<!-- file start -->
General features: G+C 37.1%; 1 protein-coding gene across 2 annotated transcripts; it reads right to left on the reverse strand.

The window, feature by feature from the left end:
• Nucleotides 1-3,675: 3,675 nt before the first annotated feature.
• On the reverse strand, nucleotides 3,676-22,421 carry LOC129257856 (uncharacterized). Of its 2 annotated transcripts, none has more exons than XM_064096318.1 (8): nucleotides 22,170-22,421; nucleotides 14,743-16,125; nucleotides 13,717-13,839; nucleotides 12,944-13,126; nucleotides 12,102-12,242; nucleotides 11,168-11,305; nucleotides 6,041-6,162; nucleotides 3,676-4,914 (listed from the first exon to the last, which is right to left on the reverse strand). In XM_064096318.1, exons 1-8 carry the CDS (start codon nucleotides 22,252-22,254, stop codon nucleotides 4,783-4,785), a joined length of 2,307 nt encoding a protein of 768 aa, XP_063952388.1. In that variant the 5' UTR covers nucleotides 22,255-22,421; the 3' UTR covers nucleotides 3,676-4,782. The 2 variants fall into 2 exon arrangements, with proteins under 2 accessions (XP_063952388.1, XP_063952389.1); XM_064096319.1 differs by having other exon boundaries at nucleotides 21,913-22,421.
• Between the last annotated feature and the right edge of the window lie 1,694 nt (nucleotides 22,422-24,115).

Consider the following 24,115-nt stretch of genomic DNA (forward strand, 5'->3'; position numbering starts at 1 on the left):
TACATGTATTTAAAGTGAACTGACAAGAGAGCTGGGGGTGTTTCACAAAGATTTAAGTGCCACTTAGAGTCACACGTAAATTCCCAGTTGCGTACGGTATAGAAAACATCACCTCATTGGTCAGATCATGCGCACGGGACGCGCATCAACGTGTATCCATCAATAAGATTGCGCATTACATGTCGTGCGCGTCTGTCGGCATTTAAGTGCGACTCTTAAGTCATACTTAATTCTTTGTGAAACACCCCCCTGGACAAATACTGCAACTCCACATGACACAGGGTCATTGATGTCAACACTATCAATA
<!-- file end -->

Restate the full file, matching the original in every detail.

General features: G+C 37.1%; 1 protein-coding gene across 2 annotated transcripts; it reads right to left on the reverse strand.

The window, feature by feature from the left end:
• Nucleotides 1-3,675: 3,675 nt before the first annotated feature.
• On the reverse strand, nucleotides 3,676-22,421 carry LOC129257856 (uncharacterized). Of its 2 annotated transcripts, none has more exons than XM_064096318.1 (8): nucleotides 22,170-22,421; nucleotides 14,743-16,125; nucleotides 13,717-13,839; nucleotides 12,944-13,126; nucleotides 12,102-12,242; nucleotides 11,168-11,305; nucleotides 6,041-6,162; nucleotides 3,676-4,914 (listed from the first exon to the last, which is right to left on the reverse strand). In XM_064096318.1, exons 1-8 carry the CDS (start codon nucleotides 22,252-22,254, stop codon nucleotides 4,783-4,785), a joined length of 2,307 nt encoding a protein of 768 aa, XP_063952388.1. In that variant the 5' UTR covers nucleotides 22,255-22,421; the 3' UTR covers nucleotides 3,676-4,782. The 2 variants fall into 2 exon arrangements, with proteins under 2 accessions (XP_063952388.1, XP_063952389.1); XM_064096319.1 differs by having other exon boundaries at nucleotides 21,913-22,421.
• Between the last annotated feature and the right edge of the window lie 1,694 nt (nucleotides 22,422-24,115).

Consider the following 24,115-nt stretch of genomic DNA (forward strand, 5'->3'; position numbering starts at 1 on the left):
TACATGTATTTAAAGTGAACTGACAAGAGAGCTGGGGGTGTTTCACAAAGATTTAAGTGCCACTTAGAGTCACACGTAAATTCCCAGTTGCGTACGGTATAGAAAACATCACCTCATTGGTCAGATCATGCGCACGGGACGCGCATCAACGTGTATCCATCAATAAGATTGCGCATTACATGTCGTGCGCGTCTGTCGGCATTTAAGTGCGACTCTTAAGTCATACTTAATTCTTTGTGAAACACCCCCCTGGACAAATACTGCAACTCCACATGACACAGGGTCATTGATGTCAACACTATCAATA